Orange Cognac Cheesecake Cloud 

This über rich dessert cocktail is inspired by my love of everything cheesecake. After all, what is not to love about cheesecake, except maybe all of that sugar? I swap in a bit of healthful honey for just a touch of sweetness, replacing gobs of granular cane sugar in classic cheesecake fare. 

 

Having made cheesecake in many manifestations, including blueberry cheesecake ice cream popsicles, I have found that it is essential for me to include graham crackers for those taste-bud textural memories to swirl the dreaminess of my psyche. I incorporated graham cracker crumbs into the honey swirl inner glass garnish and rim, and a graham cracker cookie to dip into the orange cognac cloud and munch. Feel free to serve this cocktail concoction with as many graham cookies as you like! You can even layer crumbs in between the clouds as you fill the glass, if you are a big graham fan. Most importantly, enjoy your play in the clouds.

Orange Cognac Cheesecake Cloud

An Original Recipe

Makes 4-6 servings

Ingredients

  • 2 cups of Whole milk

  • 1 cup of Heavy cream

  • 1 cup of Cognac

  • ½ cup of Triple Sec, Cointreau or any orange liqueur

  • 4 ounce package of regular full fat Cream Cheese – room temperature

  • 4 ounces of regular full fat Sour Cream

  • ¾ cup of Honey – divided

  • 1 teaspoon of quality pure Vanilla extract

  • 3 Graham Crackers

Directions

Prepare the glasses

  1. Crush one of the graham crackers into crumbs for rim garnish. Break the other 2 crackers into quarters for added garnish.

  2. One glass at a time, with a fine tipped small squeeze bottle, swirl thin whirls of honey on the inside of a glass. Immediately toss a teaspoon of graham crumbs into the glass to stick to the honey streaks, shaking out the excess t use in the next glass.

  3. Repeat until all of the glasses are prepped and in the freezer.

  4. Put the honeyed glasses upside down on waxed paper in the freezer to harden the honey.

Build the Beverages

  1. With an electric hand mixer, beat the cream cheese and sour cream in a medium size bowl until very creamy smooth and lump free to make the cheesecake base.

  2. Beat ¼ cup of honey into the cheesecake base until it is homogenous.

  3. Beat in the whole milk, cognac, orange liqueur and vanilla extract to make the base into a cocktail consistency.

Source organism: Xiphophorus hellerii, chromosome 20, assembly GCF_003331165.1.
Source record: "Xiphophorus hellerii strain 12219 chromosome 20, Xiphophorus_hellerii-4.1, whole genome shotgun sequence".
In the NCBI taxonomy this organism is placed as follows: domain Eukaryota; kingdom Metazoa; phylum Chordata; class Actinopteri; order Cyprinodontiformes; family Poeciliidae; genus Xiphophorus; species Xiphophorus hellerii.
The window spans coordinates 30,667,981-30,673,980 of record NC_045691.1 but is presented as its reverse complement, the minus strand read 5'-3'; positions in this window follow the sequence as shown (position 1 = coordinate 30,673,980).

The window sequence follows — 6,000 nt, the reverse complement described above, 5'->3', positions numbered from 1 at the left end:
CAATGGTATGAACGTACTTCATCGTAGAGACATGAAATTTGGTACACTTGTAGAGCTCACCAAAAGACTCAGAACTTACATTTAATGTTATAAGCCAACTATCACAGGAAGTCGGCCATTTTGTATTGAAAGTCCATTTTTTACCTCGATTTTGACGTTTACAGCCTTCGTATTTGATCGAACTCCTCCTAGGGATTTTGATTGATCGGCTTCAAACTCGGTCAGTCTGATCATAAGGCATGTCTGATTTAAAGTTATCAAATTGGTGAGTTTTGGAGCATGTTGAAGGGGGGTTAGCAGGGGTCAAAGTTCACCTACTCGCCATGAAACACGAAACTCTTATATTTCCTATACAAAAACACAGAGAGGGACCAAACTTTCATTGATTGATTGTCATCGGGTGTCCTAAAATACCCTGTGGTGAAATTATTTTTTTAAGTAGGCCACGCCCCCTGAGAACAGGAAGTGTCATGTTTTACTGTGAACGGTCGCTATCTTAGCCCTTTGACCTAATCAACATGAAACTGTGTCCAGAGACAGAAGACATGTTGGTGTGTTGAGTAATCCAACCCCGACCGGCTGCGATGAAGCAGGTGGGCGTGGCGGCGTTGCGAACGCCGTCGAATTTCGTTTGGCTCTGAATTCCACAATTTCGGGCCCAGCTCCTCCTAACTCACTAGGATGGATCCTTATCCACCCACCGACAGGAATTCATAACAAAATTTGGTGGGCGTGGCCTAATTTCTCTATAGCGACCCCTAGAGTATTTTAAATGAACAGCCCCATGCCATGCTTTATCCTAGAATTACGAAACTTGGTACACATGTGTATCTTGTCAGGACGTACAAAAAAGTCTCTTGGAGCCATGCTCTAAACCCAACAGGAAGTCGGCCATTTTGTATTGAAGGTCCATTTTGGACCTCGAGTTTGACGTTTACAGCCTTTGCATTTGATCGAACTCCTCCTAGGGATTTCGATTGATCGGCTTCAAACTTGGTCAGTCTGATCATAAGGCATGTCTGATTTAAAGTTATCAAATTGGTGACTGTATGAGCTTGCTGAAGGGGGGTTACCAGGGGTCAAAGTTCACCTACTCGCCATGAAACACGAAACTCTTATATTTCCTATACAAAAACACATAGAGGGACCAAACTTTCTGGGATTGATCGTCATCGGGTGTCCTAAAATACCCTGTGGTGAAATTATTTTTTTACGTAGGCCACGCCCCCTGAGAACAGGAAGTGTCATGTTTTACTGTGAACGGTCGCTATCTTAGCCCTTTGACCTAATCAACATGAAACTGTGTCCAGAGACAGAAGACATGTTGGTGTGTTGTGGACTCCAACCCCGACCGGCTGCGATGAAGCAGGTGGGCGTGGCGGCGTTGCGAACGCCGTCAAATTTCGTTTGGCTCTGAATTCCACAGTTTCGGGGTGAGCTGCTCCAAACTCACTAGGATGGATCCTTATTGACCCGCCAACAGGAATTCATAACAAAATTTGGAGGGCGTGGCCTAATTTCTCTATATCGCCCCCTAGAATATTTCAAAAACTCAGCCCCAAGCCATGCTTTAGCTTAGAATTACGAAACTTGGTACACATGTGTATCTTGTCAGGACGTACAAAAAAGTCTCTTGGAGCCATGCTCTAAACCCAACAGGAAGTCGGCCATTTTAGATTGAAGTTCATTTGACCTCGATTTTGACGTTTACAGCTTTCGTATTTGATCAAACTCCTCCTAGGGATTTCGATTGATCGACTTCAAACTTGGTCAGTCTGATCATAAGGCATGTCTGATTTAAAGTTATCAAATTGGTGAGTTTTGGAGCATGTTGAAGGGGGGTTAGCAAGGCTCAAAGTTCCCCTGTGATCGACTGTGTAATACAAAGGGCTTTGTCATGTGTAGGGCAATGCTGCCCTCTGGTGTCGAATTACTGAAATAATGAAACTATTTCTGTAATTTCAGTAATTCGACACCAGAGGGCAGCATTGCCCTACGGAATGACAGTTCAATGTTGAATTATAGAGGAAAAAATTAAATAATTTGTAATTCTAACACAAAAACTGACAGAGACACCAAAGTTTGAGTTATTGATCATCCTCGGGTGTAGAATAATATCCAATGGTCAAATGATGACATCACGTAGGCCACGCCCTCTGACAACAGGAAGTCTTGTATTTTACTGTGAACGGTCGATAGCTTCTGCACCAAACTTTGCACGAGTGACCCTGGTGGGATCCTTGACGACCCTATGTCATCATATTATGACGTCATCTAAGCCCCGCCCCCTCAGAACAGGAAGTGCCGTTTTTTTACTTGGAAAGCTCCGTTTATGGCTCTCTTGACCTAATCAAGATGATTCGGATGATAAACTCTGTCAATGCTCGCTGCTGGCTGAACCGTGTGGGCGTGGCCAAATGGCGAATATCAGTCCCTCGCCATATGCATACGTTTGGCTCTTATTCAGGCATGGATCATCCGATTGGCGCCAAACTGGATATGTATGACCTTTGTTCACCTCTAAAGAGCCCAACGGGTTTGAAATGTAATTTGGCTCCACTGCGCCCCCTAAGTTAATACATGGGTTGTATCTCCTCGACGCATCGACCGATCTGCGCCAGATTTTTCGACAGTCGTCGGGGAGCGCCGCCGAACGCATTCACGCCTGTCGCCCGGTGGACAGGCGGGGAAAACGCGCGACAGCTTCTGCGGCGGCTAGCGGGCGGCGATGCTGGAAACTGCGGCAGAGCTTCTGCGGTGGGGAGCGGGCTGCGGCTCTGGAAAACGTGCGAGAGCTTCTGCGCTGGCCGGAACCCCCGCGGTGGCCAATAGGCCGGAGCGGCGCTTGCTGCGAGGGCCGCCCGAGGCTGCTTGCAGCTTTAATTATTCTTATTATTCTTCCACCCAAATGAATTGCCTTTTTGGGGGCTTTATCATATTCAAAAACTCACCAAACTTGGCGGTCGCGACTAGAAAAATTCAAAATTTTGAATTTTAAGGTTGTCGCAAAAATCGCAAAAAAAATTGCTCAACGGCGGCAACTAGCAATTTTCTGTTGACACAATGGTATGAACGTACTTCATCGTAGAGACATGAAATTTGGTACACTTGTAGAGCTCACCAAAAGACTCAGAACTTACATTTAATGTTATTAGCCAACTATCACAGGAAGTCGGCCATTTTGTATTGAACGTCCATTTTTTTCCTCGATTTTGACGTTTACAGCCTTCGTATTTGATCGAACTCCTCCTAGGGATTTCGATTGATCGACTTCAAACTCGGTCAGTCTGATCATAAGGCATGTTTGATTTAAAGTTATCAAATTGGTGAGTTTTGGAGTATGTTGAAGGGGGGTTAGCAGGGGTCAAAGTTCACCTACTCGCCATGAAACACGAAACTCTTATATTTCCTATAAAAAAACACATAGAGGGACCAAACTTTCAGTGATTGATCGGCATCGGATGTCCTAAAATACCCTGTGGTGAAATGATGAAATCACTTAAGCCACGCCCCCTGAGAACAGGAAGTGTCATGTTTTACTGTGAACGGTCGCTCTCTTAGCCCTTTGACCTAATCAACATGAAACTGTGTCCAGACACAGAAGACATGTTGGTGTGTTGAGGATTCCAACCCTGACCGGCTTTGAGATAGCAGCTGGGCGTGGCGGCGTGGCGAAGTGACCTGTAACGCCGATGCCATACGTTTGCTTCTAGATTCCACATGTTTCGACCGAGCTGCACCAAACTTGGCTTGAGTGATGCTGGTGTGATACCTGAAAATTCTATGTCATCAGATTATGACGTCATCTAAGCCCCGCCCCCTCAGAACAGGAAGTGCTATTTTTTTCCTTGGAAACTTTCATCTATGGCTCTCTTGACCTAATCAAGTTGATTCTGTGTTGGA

4. In a separate bowl, whip the heavy cream until soft peaks form.

  5. Fold the whipped cream into the cream cheese cocktail mixture and chill until ready to serve.

  6. Optional: Dip the rim of each glass into remaining graham cracker crumbs for extra texture and flavor.  

  7. Pour the chilled cognac cheesecake cloud cocktail into the prepared frozen glasses.

  8. Garnish with graham cracker quarters and serve immediately.

A Jubilant July Picnic at Coastal Maine’s Mead Meadow

Part 1: Red, White & Blue Sangrias

 

 Photos by Michael Marquand  Recipes by Marilinda Hodgdon  Welcome to our Southern Maine picnic, inspired by the glorious fresh bounty of July by the sea. We begin with sparkling fruity Prosecco and Lambrusco Sangrias to sip with fresh oysters on the half shell, adorned with a colorful mignonette sauce, stunning Crostini appetizers of fresh pea pureè topped with local lobster claws and lemony Amontillado Hollandaise sauce. The main course is scrumptious cheesy Portobello burgers crowned by pickled red onions, avocado mash and baby arugula. Garden fresh grilled vegetable sides of asparagus, fennel and leeks are accompanied by Moroccan spiced corn on the cob. The finale to the feast is homemade Maine blueberry cheesecake ice cream popsicles with a do-it-yourself dark chocolate magic shell coating.    In this post, I am introducing my  Red, White and Blue Sparkling Sangrias  with their descriptions, ingredients and preparation directions. Each subsequent blog post will feature the next course of the meal.  Part 2  showcases the picnic’s appetizers, toasted by these sensational sangrias.